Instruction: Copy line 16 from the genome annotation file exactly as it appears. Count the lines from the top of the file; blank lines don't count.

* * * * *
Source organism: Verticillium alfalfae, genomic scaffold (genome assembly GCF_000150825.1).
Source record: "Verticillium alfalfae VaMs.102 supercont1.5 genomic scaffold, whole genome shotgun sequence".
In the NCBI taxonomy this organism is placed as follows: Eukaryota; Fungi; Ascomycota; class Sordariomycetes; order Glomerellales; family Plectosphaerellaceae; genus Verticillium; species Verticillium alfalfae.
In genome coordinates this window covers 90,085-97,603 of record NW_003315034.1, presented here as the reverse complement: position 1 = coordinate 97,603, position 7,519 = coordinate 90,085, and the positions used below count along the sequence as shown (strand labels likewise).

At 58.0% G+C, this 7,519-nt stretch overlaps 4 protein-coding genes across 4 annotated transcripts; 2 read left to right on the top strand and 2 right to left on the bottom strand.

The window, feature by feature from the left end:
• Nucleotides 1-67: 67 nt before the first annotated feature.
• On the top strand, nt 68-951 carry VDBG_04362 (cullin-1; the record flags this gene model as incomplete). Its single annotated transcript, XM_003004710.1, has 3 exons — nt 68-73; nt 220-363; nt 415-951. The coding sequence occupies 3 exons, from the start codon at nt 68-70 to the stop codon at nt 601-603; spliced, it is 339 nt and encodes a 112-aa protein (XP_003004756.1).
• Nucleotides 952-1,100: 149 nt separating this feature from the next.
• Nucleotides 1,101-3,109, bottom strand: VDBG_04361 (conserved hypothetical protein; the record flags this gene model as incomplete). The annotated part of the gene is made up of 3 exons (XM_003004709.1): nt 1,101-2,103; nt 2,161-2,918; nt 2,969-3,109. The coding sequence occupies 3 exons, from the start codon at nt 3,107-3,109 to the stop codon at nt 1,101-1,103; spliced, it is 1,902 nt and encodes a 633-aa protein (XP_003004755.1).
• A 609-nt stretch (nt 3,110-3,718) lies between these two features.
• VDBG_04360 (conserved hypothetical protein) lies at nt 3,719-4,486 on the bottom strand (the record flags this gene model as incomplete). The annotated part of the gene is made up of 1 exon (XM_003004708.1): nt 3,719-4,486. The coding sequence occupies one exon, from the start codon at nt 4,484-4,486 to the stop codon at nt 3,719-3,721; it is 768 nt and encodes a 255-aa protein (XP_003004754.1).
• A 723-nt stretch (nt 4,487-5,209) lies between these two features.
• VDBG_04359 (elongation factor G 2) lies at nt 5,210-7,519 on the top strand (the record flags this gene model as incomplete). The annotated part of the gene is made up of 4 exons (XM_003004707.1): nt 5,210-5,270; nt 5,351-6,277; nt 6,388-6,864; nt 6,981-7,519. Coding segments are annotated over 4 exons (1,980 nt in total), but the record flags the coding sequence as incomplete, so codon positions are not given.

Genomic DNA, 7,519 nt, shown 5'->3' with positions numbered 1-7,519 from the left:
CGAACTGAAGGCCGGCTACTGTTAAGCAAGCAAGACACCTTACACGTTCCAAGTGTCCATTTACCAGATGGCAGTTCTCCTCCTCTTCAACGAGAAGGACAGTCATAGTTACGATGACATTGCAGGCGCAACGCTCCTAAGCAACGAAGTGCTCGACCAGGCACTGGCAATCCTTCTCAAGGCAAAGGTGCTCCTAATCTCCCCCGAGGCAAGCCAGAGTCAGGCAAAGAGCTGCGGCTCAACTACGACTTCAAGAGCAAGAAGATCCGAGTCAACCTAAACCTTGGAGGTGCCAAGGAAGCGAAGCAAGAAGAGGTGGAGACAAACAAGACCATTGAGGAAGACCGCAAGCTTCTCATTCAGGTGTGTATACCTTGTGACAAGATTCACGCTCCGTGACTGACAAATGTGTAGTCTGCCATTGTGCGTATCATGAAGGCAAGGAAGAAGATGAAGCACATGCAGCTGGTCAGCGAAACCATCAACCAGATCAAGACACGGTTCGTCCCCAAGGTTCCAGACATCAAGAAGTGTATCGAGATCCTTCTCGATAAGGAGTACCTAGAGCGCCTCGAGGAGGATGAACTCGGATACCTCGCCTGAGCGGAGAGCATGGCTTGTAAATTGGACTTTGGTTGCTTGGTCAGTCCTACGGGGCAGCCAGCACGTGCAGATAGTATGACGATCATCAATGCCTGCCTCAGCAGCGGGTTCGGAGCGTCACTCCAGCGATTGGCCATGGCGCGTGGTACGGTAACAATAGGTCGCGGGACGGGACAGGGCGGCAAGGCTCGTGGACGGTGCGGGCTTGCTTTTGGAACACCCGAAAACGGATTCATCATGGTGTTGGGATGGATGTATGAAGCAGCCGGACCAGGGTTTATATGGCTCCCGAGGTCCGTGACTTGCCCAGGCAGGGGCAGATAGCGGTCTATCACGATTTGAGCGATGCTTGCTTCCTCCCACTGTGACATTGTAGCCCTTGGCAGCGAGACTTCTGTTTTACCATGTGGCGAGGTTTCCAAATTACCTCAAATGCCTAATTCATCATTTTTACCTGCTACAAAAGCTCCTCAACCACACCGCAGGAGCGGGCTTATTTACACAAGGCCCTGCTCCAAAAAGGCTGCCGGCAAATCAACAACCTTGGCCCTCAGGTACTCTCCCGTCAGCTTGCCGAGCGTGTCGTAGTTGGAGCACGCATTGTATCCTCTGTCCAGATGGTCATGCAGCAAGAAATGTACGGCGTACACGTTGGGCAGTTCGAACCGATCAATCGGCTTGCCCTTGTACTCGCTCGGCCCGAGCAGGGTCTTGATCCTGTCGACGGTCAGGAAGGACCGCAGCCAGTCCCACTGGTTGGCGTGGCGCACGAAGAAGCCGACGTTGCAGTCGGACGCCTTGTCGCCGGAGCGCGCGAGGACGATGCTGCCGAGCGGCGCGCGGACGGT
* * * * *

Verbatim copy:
CGAACTGAAGGCCGGCTACTGTTAAGCAAGCAAGACACCTTACACGTTCCAAGTGTCCATTTACCAGATGGCAGTTCTCCTCCTCTTCAACGAGAAGGACAGTCATAGTTACGATGACATTGCAGGCGCAACGCTCCTAAGCAACGAAGTGCTCGACCAGGCACTGGCAATCCTTCTCAAGGCAAAGGTGCTCCTAATCTCCCCCGAGGCAAGCCAGAGTCAGGCAAAGAGCTGCGGCTCAACTACGACTTCAAGAGCAAGAAGATCCGAGTCAACCTAAACCTTGGAGGTGCCAAGGAAGCGAAGCAAGAAGAGGTGGAGACAAACAAGACCATTGAGGAAGACCGCAAGCTTCTCATTCAGGTGTGTATACCTTGTGACAAGATTCACGCTCCGTGACTGACAAATGTGTAGTCTGCCATTGTGCGTATCATGAAGGCAAGGAAGAAGATGAAGCACATGCAGCTGGTCAGCGAAACCATCAACCAGATCAAGACACGGTTCGTCCCCAAGGTTCCAGACATCAAGAAGTGTATCGAGATCCTTCTCGATAAGGAGTACCTAGAGCGCCTCGAGGAGGATGAACTCGGATACCTCGCCTGAGCGGAGAGCATGGCTTGTAAATTGGACTTTGGTTGCTTGGTCAGTCCTACGGGGCAGCCAGCACGTGCAGATAGTATGACGATCATCAATGCCTGCCTCAGCAGCGGGTTCGGAGCGTCACTCCAGCGATTGGCCATGGCGCGTGGTACGGTAACAATAGGTCGCGGGACGGGACAGGGCGGCAAGGCTCGTGGACGGTGCGGGCTTGCTTTTGGAACACCCGAAAACGGATTCATCATGGTGTTGGGATGGATGTATGAAGCAGCCGGACCAGGGTTTATATGGCTCCCGAGGTCCGTGACTTGCCCAGGCAGGGGCAGATAGCGGTCTATCACGATTTGAGCGATGCTTGCTTCCTCCCACTGTGACATTGTAGCCCTTGGCAGCGAGACTTCTGTTTTACCATGTGGCGAGGTTTCCAAATTACCTCAAATGCCTAATTCATCATTTTTACCTGCTACAAAAGCTCCTCAACCACACCGCAGGAGCGGGCTTATTTACACAAGGCCCTGCTCCAAAAAGGCTGCCGGCAAATCAACAACCTTGGCCCTCAGGTACTCTCCCGTCAGCTTGCCGAGCGTGTCGTAGTTGGAGCACGCATTGTATCCTCTGTCCAGATGGTCATGCAGCAAGAAATGTACGGCGTACACGTTGGGCAGTTCGAACCGATCAATCGGCTTGCCCTTGTACTCGCTCGGCCCGAGCAGGGTCTTGATCCTGTCGACGGTCAGGAAGGACCGCAGCCAGTCCCACTGGTTGGCGTGGCGCACGAAGAAGCCGACGTTGCAGTCGGACGCCTTGTCGCCGGAGCGCGCGAGGACGATGCTGCCGAGCGGCGCGCGGACGGT